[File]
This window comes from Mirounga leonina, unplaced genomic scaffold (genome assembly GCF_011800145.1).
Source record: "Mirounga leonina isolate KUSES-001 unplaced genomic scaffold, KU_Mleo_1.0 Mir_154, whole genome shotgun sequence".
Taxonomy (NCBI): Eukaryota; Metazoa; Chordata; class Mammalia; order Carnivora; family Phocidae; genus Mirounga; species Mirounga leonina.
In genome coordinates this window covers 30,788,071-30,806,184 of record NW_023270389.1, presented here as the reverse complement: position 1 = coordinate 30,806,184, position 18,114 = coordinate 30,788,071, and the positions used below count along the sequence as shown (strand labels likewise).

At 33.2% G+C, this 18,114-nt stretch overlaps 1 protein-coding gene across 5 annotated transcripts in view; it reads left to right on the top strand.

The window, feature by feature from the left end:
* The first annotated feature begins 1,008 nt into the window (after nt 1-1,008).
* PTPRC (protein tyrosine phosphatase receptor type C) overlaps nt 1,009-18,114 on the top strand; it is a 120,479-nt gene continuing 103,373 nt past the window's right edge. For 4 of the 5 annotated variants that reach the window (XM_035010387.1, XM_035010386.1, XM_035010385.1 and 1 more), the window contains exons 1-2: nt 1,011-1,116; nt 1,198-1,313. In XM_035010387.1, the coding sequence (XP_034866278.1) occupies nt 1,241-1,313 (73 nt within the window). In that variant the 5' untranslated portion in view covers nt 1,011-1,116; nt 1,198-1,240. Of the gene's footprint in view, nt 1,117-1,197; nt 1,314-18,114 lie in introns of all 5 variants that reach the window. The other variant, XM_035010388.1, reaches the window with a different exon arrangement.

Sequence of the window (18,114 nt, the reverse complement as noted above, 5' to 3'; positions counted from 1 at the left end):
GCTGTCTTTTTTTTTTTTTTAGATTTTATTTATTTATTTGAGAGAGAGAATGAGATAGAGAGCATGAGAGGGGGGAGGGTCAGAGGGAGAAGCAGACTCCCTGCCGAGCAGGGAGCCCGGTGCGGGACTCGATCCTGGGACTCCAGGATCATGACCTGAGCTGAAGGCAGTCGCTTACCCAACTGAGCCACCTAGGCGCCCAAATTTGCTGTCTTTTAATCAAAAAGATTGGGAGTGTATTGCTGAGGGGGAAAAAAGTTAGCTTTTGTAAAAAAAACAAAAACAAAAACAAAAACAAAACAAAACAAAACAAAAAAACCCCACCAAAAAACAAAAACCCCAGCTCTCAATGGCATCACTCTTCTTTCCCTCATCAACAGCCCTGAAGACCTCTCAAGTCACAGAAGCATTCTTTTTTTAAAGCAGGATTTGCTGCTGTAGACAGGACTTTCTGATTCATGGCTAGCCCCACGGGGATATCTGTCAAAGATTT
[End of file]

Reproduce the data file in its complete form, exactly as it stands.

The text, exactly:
This window comes from Mirounga leonina, unplaced genomic scaffold (genome assembly GCF_011800145.1).
Source record: "Mirounga leonina isolate KUSES-001 unplaced genomic scaffold, KU_Mleo_1.0 Mir_154, whole genome shotgun sequence".
Taxonomy (NCBI): Eukaryota; Metazoa; Chordata; class Mammalia; order Carnivora; family Phocidae; genus Mirounga; species Mirounga leonina.
In genome coordinates this window covers 30,788,071-30,806,184 of record NW_023270389.1, presented here as the reverse complement: position 1 = coordinate 30,806,184, position 18,114 = coordinate 30,788,071, and the positions used below count along the sequence as shown (strand labels likewise).

At 33.2% G+C, this 18,114-nt stretch overlaps 1 protein-coding gene across 5 annotated transcripts in view; it reads left to right on the top strand.

The window, feature by feature from the left end:
* The first annotated feature begins 1,008 nt into the window (after nt 1-1,008).
* PTPRC (protein tyrosine phosphatase receptor type C) overlaps nt 1,009-18,114 on the top strand; it is a 120,479-nt gene continuing 103,373 nt past the window's right edge. For 4 of the 5 annotated variants that reach the window (XM_035010387.1, XM_035010386.1, XM_035010385.1 and 1 more), the window contains exons 1-2: nt 1,011-1,116; nt 1,198-1,313. In XM_035010387.1, the coding sequence (XP_034866278.1) occupies nt 1,241-1,313 (73 nt within the window). In that variant the 5' untranslated portion in view covers nt 1,011-1,116; nt 1,198-1,240. Of the gene's footprint in view, nt 1,117-1,197; nt 1,314-18,114 lie in introns of all 5 variants that reach the window. The other variant, XM_035010388.1, reaches the window with a different exon arrangement.

Sequence of the window (18,114 nt, the reverse complement as noted above, 5' to 3'; positions counted from 1 at the left end):
GCTGTCTTTTTTTTTTTTTTAGATTTTATTTATTTATTTGAGAGAGAGAATGAGATAGAGAGCATGAGAGGGGGGAGGGTCAGAGGGAGAAGCAGACTCCCTGCCGAGCAGGGAGCCCGGTGCGGGACTCGATCCTGGGACTCCAGGATCATGACCTGAGCTGAAGGCAGTCGCTTACCCAACTGAGCCACCTAGGCGCCCAAATTTGCTGTCTTTTAATCAAAAAGATTGGGAGTGTATTGCTGAGGGGGAAAAAAGTTAGCTTTTGTAAAAAAAACAAAAACAAAAACAAAAACAAAACAAAACAAAACAAAAAAACCCCACCAAAAAACAAAAACCCCAGCTCTCAATGGCATCACTCTTCTTTCCCTCATCAACAGCCCTGAAGACCTCTCAAGTCACAGAAGCATTCTTTTTTTAAAGCAGGATTTGCTGCTGTAGACAGGACTTTCTGATTCATGGCTAGCCCCACGGGGATATCTGTCAAAGATTT